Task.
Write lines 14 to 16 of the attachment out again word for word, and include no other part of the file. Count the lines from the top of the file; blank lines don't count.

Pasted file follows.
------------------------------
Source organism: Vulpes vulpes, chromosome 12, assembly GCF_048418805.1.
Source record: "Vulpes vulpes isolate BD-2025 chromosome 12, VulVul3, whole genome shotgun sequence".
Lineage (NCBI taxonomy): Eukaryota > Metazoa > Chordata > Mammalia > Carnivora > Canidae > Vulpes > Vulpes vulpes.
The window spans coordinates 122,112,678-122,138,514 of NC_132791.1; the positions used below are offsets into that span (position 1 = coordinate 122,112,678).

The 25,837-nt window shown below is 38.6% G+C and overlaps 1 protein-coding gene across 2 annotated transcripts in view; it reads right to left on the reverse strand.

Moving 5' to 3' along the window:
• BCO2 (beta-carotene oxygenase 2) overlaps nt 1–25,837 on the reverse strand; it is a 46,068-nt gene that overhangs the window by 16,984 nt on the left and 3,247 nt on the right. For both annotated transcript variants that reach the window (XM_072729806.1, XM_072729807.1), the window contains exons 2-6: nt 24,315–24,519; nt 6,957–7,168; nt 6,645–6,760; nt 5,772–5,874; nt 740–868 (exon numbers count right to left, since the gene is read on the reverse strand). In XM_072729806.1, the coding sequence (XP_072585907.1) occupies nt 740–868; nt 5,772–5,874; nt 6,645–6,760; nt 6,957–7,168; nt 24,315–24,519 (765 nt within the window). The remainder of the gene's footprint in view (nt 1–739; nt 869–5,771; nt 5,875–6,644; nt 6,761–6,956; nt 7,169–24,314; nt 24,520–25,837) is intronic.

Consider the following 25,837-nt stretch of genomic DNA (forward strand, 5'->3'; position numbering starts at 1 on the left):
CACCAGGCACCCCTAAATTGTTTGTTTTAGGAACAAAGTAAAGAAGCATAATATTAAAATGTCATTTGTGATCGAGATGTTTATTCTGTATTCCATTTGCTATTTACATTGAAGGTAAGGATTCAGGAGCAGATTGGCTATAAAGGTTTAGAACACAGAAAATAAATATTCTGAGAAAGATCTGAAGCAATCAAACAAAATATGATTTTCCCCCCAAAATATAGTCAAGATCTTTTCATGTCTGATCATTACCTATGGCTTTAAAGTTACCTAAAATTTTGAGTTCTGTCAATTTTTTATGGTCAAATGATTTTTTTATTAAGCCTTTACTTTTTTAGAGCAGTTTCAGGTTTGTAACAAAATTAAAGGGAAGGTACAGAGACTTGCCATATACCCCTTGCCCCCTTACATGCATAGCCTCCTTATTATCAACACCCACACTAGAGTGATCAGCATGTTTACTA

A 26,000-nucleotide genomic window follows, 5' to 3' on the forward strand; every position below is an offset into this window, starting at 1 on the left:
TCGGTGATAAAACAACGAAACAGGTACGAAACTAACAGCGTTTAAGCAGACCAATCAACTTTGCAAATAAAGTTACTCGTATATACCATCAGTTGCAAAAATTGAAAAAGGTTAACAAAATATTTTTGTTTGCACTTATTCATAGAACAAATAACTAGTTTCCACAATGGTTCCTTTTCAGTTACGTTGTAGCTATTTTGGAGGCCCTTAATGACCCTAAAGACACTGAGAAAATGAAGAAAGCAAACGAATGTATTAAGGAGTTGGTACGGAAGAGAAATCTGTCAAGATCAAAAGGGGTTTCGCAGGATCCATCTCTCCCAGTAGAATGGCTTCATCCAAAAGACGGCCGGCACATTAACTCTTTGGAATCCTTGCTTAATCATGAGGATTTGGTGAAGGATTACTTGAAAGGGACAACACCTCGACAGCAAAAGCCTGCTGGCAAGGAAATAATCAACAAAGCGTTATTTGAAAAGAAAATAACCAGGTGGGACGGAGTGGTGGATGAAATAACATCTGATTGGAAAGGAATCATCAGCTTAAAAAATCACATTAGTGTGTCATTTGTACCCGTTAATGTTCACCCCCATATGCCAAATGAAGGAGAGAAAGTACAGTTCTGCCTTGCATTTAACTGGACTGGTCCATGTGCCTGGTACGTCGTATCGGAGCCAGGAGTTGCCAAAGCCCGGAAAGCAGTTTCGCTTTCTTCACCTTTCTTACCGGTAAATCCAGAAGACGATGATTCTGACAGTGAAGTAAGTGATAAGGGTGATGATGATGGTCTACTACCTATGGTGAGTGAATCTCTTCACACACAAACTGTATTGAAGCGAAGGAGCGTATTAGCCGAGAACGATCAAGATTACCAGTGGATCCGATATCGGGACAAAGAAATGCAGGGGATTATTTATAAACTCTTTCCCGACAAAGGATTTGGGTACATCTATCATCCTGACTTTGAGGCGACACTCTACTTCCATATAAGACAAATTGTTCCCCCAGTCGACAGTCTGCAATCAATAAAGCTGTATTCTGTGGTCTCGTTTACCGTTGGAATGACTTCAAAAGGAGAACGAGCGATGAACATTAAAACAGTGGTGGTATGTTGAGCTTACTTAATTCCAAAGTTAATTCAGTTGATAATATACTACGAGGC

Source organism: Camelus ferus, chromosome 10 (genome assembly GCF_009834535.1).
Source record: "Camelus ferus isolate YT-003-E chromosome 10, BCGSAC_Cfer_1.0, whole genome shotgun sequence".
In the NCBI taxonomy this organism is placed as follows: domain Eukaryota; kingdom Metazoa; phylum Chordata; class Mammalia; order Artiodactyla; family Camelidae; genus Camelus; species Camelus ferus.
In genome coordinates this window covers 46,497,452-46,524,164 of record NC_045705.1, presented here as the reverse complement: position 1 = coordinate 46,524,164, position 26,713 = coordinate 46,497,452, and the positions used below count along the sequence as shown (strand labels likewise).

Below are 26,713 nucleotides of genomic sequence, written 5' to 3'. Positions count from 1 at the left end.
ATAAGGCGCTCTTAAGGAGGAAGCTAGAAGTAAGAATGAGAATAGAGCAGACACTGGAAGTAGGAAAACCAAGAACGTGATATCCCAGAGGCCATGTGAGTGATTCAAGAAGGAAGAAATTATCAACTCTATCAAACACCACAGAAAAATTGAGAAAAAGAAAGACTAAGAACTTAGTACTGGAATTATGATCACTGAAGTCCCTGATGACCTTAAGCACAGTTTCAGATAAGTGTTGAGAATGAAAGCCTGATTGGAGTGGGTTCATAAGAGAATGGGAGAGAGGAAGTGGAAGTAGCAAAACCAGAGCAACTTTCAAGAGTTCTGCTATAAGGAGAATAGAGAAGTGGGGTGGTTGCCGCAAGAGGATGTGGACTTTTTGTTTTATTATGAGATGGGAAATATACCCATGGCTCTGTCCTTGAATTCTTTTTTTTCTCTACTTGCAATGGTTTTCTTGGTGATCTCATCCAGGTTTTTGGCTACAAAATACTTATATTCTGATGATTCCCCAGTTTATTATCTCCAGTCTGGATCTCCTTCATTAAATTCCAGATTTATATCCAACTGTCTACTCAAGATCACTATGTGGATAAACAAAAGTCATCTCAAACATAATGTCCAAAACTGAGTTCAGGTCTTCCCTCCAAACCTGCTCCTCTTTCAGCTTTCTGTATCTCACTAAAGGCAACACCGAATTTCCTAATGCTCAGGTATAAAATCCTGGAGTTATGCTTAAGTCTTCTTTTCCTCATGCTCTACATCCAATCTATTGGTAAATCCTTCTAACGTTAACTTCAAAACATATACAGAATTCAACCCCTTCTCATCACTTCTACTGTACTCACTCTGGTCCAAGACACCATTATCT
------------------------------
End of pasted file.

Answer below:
In the NCBI taxonomy this organism is placed as follows: domain Eukaryota; kingdom Metazoa; phylum Chordata; class Mammalia; order Artiodactyla; family Camelidae; genus Camelus; species Camelus ferus.
In genome coordinates this window covers 46,497,452-46,524,164 of record NC_045705.1, presented here as the reverse complement: position 1 = coordinate 46,524,164, position 26,713 = coordinate 46,497,452, and the positions used below count along the sequence as shown (strand labels likewise).

Below are 26,713 nucleotides of genomic sequence, written 5' to 3'. Positions count from 1 at the left end.